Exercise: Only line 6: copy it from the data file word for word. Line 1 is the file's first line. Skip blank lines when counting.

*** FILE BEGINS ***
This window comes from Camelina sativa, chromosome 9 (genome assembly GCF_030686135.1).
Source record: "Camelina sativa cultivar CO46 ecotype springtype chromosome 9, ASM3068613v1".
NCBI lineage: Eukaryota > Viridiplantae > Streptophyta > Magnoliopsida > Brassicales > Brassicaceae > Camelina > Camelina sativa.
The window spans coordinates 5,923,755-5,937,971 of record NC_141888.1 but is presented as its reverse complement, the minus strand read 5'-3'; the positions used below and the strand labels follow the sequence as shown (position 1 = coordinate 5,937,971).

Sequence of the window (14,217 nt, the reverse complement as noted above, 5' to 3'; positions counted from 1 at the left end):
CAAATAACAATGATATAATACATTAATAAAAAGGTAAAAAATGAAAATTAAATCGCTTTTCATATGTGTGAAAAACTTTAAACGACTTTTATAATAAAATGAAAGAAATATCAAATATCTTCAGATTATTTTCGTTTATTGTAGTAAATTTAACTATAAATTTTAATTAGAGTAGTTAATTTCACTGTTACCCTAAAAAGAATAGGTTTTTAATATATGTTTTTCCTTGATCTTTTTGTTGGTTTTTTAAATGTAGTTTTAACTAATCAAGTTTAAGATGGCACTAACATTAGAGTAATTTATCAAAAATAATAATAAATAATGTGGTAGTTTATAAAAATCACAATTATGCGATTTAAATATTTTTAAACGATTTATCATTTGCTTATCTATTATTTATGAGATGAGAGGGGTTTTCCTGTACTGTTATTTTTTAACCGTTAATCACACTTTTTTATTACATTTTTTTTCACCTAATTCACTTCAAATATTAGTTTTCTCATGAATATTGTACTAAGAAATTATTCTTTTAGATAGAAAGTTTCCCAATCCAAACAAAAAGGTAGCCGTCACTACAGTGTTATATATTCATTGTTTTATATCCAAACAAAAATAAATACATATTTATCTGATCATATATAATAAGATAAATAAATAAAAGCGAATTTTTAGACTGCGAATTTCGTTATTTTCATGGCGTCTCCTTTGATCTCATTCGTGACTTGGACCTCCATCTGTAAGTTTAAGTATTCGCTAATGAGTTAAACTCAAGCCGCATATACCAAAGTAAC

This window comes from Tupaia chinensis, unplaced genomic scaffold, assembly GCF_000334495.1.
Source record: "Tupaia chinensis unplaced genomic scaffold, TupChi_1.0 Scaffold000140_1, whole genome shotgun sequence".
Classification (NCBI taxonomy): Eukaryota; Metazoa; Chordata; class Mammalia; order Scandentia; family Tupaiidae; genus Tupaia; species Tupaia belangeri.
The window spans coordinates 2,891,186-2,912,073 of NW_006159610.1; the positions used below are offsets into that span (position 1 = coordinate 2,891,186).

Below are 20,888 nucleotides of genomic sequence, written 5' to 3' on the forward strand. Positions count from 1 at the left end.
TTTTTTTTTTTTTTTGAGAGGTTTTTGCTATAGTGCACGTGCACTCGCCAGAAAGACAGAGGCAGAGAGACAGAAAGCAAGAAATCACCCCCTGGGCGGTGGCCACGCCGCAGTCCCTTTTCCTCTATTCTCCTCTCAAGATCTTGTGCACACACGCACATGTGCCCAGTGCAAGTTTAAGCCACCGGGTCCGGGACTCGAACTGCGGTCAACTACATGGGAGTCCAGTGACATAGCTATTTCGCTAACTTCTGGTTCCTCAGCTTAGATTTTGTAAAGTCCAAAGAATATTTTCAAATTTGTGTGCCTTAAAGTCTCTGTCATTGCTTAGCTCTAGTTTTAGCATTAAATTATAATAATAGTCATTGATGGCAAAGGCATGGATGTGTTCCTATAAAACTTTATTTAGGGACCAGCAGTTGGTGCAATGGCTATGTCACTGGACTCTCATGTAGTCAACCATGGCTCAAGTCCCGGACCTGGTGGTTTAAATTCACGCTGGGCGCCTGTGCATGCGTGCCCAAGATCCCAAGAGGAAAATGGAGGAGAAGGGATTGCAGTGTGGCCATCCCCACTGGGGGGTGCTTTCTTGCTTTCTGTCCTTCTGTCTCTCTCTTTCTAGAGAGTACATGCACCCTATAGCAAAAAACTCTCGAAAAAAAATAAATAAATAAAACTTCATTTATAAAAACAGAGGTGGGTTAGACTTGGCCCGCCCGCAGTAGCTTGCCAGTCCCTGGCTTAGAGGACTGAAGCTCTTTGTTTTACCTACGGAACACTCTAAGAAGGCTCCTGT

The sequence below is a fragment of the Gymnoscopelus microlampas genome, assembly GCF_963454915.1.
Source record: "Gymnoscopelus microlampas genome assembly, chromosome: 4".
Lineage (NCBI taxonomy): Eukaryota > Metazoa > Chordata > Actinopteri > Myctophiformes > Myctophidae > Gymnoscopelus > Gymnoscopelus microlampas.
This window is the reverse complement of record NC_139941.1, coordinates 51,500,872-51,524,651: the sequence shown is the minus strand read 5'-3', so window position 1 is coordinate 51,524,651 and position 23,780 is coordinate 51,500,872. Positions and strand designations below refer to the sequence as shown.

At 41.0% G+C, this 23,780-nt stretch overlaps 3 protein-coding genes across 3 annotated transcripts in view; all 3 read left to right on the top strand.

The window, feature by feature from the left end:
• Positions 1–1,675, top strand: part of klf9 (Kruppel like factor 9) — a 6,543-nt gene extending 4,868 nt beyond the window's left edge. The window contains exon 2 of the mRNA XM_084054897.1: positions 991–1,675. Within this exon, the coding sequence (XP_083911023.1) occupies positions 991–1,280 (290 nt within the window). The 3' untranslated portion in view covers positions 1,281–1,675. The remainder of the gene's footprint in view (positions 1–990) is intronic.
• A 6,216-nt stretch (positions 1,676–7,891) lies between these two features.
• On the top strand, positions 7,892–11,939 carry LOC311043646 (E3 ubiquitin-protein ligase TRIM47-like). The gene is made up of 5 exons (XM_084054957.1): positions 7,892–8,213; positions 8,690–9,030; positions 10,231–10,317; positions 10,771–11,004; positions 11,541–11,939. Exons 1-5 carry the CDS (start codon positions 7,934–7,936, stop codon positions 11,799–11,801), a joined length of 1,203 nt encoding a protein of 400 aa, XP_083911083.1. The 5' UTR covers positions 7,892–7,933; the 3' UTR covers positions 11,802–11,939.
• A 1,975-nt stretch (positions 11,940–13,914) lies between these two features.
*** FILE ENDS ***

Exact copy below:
CAAATAACAATGATATAATACATTAATAAAAAGGTAAAAAATGAAAATTAAATCGCTTTTCATATGTGTGAAAAACTTTAAACGACTTTTATAATAAAATGAAAGAAATATCAAATATCTTCAGATTATTTTCGTTTATTGTAGTAAATTTAACTATAAATTTTAATTAGAGTAGTTAATTTCACTGTTACCCTAAAAAGAATAGGTTTTTAATATATGTTTTTCCTTGATCTTTTTGTTGGTTTTTTAAATGTAGTTTTAACTAATCAAGTTTAAGATGGCACTAACATTAGAGTAATTTATCAAAAATAATAATAAATAATGTGGTAGTTTATAAAAATCACAATTATGCGATTTAAATATTTTTAAACGATTTATCATTTGCTTATCTATTATTTATGAGATGAGAGGGGTTTTCCTGTACTGTTATTTTTTAACCGTTAATCACACTTTTTTATTACATTTTTTTTCACCTAATTCACTTCAAATATTAGTTTTCTCATGAATATTGTACTAAGAAATTATTCTTTTAGATAGAAAGTTTCCCAATCCAAACAAAAAGGTAGCCGTCACTACAGTGTTATATATTCATTGTTTTATATCCAAACAAAAATAAATACATATTTATCTGATCATATATAATAAGATAAATAAATAAAAGCGAATTTTTAGACTGCGAATTTCGTTATTTTCATGGCGTCTCCTTTGATCTCATTCGTGACTTGGACCTCCATCTGTAAGTTTAAGTATTCGCTAATGAGTTAAACTCAAGCCGCATATACCAAAGTAAC